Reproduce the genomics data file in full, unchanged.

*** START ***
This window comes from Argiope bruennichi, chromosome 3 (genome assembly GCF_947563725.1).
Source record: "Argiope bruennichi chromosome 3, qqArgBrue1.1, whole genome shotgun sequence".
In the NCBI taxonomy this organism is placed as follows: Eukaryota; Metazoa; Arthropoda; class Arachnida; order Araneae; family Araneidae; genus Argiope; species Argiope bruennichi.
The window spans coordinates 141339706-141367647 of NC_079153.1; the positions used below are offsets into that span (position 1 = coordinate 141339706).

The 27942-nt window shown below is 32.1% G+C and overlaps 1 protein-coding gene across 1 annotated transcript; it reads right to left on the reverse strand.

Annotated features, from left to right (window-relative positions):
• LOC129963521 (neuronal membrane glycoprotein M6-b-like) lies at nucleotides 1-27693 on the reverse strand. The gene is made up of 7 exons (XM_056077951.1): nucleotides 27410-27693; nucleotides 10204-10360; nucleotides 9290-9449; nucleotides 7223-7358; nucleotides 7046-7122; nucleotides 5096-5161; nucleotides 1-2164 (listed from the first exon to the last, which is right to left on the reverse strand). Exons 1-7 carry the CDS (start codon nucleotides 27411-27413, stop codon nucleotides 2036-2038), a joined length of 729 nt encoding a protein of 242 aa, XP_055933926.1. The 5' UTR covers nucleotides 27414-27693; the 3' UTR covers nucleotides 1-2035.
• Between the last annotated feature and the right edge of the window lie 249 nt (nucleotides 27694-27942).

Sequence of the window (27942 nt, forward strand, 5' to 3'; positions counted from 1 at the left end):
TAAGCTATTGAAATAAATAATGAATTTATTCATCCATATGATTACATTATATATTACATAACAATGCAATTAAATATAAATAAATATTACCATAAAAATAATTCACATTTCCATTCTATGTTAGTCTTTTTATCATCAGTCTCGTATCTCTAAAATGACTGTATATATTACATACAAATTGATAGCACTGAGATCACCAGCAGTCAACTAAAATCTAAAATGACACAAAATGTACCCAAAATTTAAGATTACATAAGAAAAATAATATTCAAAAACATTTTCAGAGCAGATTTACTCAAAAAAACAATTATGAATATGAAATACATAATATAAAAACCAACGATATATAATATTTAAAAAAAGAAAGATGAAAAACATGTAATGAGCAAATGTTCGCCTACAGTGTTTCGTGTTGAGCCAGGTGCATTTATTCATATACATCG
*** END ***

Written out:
This window comes from Argiope bruennichi, chromosome 3 (genome assembly GCF_947563725.1).
Source record: "Argiope bruennichi chromosome 3, qqArgBrue1.1, whole genome shotgun sequence".
In the NCBI taxonomy this organism is placed as follows: Eukaryota; Metazoa; Arthropoda; class Arachnida; order Araneae; family Araneidae; genus Argiope; species Argiope bruennichi.
The window spans coordinates 141339706-141367647 of NC_079153.1; the positions used below are offsets into that span (position 1 = coordinate 141339706).

The 27942-nt window shown below is 32.1% G+C and overlaps 1 protein-coding gene across 1 annotated transcript; it reads right to left on the reverse strand.

Annotated features, from left to right (window-relative positions):
• LOC129963521 (neuronal membrane glycoprotein M6-b-like) lies at nucleotides 1-27693 on the reverse strand. The gene is made up of 7 exons (XM_056077951.1): nucleotides 27410-27693; nucleotides 10204-10360; nucleotides 9290-9449; nucleotides 7223-7358; nucleotides 7046-7122; nucleotides 5096-5161; nucleotides 1-2164 (listed from the first exon to the last, which is right to left on the reverse strand). Exons 1-7 carry the CDS (start codon nucleotides 27411-27413, stop codon nucleotides 2036-2038), a joined length of 729 nt encoding a protein of 242 aa, XP_055933926.1. The 5' UTR covers nucleotides 27414-27693; the 3' UTR covers nucleotides 1-2035.
• Between the last annotated feature and the right edge of the window lie 249 nt (nucleotides 27694-27942).

Sequence of the window (27942 nt, forward strand, 5' to 3'; positions counted from 1 at the left end):
TAAGCTATTGAAATAAATAATGAATTTATTCATCCATATGATTACATTATATATTACATAACAATGCAATTAAATATAAATAAATATTACCATAAAAATAATTCACATTTCCATTCTATGTTAGTCTTTTTATCATCAGTCTCGTATCTCTAAAATGACTGTATATATTACATACAAATTGATAGCACTGAGATCACCAGCAGTCAACTAAAATCTAAAATGACACAAAATGTACCCAAAATTTAAGATTACATAAGAAAAATAATATTCAAAAACATTTTCAGAGCAGATTTACTCAAAAAAACAATTATGAATATGAAATACATAATATAAAAACCAACGATATATAATATTTAAAAAAAGAAAGATGAAAAACATGTAATGAGCAAATGTTCGCCTACAGTGTTTCGTGTTGAGCCAGGTGCATTTATTCATATACATCG